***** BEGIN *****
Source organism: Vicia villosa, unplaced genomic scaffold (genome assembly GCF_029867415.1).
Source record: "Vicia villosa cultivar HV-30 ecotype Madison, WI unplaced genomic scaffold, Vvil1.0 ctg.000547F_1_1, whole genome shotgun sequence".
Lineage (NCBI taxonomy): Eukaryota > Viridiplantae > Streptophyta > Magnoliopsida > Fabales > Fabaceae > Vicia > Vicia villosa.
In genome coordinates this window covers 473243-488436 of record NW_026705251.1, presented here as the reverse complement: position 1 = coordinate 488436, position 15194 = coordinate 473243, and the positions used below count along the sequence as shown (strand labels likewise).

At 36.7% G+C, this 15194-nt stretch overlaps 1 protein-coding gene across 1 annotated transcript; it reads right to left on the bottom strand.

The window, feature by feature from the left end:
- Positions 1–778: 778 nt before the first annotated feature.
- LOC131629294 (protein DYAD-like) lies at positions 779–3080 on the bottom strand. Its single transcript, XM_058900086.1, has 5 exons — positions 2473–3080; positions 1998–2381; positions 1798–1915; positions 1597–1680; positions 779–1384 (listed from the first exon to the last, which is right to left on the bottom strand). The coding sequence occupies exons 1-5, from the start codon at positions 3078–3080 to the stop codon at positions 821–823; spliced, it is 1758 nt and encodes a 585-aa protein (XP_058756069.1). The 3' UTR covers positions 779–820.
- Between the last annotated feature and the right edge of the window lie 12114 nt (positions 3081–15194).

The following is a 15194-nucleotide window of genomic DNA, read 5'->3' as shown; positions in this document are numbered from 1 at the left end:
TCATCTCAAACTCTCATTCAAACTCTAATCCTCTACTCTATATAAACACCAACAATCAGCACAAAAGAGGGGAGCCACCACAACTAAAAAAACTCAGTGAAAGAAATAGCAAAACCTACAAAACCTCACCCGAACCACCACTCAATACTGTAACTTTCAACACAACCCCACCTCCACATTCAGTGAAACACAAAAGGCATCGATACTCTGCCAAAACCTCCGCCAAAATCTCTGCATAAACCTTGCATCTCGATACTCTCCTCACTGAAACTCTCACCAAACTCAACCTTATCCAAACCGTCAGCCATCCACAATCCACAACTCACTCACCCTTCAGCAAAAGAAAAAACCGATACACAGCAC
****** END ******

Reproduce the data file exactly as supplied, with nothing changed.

Source organism: Vicia villosa, unplaced genomic scaffold (genome assembly GCF_029867415.1).
Source record: "Vicia villosa cultivar HV-30 ecotype Madison, WI unplaced genomic scaffold, Vvil1.0 ctg.000547F_1_1, whole genome shotgun sequence".
Lineage (NCBI taxonomy): Eukaryota > Viridiplantae > Streptophyta > Magnoliopsida > Fabales > Fabaceae > Vicia > Vicia villosa.
In genome coordinates this window covers 473243-488436 of record NW_026705251.1, presented here as the reverse complement: position 1 = coordinate 488436, position 15194 = coordinate 473243, and the positions used below count along the sequence as shown (strand labels likewise).

At 36.7% G+C, this 15194-nt stretch overlaps 1 protein-coding gene across 1 annotated transcript; it reads right to left on the bottom strand.

The window, feature by feature from the left end:
- Positions 1–778: 778 nt before the first annotated feature.
- LOC131629294 (protein DYAD-like) lies at positions 779–3080 on the bottom strand. Its single transcript, XM_058900086.1, has 5 exons — positions 2473–3080; positions 1998–2381; positions 1798–1915; positions 1597–1680; positions 779–1384 (listed from the first exon to the last, which is right to left on the bottom strand). The coding sequence occupies exons 1-5, from the start codon at positions 3078–3080 to the stop codon at positions 821–823; spliced, it is 1758 nt and encodes a 585-aa protein (XP_058756069.1). The 3' UTR covers positions 779–820.
- Between the last annotated feature and the right edge of the window lie 12114 nt (positions 3081–15194).

The following is a 15194-nucleotide window of genomic DNA, read 5'->3' as shown; positions in this document are numbered from 1 at the left end:
TCATCTCAAACTCTCATTCAAACTCTAATCCTCTACTCTATATAAACACCAACAATCAGCACAAAAGAGGGGAGCCACCACAACTAAAAAAACTCAGTGAAAGAAATAGCAAAACCTACAAAACCTCACCCGAACCACCACTCAATACTGTAACTTTCAACACAACCCCACCTCCACATTCAGTGAAACACAAAAGGCATCGATACTCTGCCAAAACCTCCGCCAAAATCTCTGCATAAACCTTGCATCTCGATACTCTCCTCACTGAAACTCTCACCAAACTCAACCTTATCCAAACCGTCAGCCATCCACAATCCACAACTCACTCACCCTTCAGCAAAAGAAAAAACCGATACACAGCAC